No Disrespect is trying to will herself to write this blog. I have a topic in mind… but no inspiration. Also, I’m starting to write this post at 10:49 PM on Tuesday… Usually I’m too busy on Wednesdays to give full attention to writing a article in the morning. But it’s too damn late. Let’s see what happens. I’m putting money down on me falling asleep at the computer. (Update: I’m done. And it’s only 1:30 in the morning. Yikes! So much for tomorrow. *Sigh*)
In other news, I am seriously considering participating in National Novel Writing Month (NaNoWriMo) this year. For the uninitiated (and/or uninterested), I basically have thirty days (Nov 1-30) to write a novel… of at least 50,000 words. I have an idea for a book that I’ve been kicking around for a couple of years. But with this blog and other commitments, I’m not sure I can swing it. Let’s see what happens. I’ll start sketching out chapters tomorrow-ish.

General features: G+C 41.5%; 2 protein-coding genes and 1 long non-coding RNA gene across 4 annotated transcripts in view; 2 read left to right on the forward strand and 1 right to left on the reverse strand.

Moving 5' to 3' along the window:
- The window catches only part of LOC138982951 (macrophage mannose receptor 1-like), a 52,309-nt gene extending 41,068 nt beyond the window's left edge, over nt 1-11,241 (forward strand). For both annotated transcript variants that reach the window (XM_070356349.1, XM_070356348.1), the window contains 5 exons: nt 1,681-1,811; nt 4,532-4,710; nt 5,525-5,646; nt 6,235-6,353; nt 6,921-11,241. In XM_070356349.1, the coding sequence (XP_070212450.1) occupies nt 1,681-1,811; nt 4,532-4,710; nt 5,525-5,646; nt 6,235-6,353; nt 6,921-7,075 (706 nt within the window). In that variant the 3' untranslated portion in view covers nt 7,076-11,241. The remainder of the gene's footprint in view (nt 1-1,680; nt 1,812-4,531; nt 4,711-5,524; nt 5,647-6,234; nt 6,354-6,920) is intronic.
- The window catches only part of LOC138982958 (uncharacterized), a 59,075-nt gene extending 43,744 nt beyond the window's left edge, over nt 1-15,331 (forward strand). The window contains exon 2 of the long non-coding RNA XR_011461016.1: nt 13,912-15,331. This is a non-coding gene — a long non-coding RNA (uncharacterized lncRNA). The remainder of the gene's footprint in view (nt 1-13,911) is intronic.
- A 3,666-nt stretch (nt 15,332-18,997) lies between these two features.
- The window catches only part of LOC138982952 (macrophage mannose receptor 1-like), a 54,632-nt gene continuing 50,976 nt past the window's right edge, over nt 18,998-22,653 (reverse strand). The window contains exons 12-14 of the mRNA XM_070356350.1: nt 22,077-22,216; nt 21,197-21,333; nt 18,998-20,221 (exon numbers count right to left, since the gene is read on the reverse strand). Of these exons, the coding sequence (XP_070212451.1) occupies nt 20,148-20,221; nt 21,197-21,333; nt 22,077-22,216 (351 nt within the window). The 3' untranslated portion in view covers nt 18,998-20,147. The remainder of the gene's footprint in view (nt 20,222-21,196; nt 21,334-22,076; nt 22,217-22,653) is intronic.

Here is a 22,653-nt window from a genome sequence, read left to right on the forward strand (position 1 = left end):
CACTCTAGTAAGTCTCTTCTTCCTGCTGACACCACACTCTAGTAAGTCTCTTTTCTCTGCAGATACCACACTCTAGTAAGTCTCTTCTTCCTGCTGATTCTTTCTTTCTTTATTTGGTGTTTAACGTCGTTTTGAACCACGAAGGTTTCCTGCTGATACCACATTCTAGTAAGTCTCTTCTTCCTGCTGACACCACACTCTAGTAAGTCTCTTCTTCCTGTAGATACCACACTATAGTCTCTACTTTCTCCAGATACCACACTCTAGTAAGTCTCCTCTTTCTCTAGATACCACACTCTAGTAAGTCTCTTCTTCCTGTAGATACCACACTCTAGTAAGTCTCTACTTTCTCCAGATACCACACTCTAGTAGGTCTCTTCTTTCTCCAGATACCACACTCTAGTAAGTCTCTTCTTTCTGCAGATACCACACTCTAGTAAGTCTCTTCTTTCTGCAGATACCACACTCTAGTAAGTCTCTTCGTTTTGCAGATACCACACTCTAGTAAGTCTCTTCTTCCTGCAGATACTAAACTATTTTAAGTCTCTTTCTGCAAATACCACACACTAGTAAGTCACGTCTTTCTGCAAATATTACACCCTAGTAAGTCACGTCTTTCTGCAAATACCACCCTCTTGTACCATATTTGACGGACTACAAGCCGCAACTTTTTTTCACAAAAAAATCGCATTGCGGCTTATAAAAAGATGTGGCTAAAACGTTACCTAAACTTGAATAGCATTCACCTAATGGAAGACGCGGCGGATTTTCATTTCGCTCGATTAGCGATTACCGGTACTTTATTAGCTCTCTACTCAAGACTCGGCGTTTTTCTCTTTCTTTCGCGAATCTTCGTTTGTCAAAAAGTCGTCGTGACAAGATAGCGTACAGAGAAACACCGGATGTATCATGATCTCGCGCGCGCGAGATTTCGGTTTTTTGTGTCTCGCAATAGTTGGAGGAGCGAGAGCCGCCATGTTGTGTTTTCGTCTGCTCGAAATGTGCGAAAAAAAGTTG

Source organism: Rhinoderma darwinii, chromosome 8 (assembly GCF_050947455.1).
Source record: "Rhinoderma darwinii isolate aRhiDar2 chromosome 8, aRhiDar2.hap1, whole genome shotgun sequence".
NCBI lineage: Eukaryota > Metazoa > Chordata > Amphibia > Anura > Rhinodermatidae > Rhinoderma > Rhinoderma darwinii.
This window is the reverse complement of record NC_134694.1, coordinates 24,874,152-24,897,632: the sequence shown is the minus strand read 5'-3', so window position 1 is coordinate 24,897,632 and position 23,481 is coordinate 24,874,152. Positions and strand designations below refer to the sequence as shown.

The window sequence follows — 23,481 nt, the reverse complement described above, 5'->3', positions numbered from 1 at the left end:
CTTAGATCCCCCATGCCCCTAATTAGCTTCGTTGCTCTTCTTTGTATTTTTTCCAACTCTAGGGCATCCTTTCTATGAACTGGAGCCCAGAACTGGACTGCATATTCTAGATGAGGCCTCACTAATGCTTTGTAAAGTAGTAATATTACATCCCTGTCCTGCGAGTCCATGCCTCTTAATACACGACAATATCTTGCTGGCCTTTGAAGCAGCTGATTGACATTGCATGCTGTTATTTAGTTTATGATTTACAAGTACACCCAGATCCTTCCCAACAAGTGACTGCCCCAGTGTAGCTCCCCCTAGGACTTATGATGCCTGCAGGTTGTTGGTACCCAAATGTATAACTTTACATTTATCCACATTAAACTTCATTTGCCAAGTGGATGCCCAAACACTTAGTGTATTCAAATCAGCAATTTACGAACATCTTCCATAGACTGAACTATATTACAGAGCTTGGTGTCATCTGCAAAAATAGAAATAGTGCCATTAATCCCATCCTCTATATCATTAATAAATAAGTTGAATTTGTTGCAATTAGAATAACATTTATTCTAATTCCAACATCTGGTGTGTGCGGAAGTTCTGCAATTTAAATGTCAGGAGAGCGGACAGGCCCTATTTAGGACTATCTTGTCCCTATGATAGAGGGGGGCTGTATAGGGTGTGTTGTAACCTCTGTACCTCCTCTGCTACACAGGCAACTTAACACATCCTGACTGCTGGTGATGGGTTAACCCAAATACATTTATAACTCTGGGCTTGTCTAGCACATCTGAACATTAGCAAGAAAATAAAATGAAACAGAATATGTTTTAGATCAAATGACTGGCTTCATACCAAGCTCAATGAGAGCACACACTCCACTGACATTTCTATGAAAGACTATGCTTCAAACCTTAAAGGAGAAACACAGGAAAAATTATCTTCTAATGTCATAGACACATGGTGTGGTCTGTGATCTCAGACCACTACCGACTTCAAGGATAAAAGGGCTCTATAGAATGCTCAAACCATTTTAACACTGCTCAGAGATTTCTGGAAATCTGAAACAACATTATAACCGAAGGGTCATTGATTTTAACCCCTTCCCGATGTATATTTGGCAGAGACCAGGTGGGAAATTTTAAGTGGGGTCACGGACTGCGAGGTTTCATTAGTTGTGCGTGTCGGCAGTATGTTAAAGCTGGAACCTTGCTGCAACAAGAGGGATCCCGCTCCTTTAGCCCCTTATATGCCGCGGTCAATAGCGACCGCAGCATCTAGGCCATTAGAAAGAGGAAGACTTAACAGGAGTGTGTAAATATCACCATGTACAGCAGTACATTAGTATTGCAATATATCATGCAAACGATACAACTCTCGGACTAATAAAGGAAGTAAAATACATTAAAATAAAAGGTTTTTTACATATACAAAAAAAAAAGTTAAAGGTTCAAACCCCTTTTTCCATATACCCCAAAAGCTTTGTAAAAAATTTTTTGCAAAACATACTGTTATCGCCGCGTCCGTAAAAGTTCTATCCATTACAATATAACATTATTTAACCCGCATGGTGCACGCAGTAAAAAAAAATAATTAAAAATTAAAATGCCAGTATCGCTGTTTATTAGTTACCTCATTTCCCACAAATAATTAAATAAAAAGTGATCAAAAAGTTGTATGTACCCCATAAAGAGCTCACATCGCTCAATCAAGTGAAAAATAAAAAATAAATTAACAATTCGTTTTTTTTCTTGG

But let us trudge on… back to the show.
Well, the big news of the day… [well, besides Kim Kardashian’s pending divorce (I vow to never mention her name in my blog again. Sorry to all)], is that Bank of America FINALLY came to their senses and disavowed their stupid, idiotic, moronic (shall I go on?) debit fees policy. To refresh your collective memories, thanks to the Dodd-Frank Financial Overhaul law passed last year, major banks have been quietly adding charges in an attempt to recoup billions of dollars in revenue that will vanish as a result of new restrictions on credit cards, debit cards and overdraft policies. (For example, most banks have already started charging fees for low balance checking accounts.)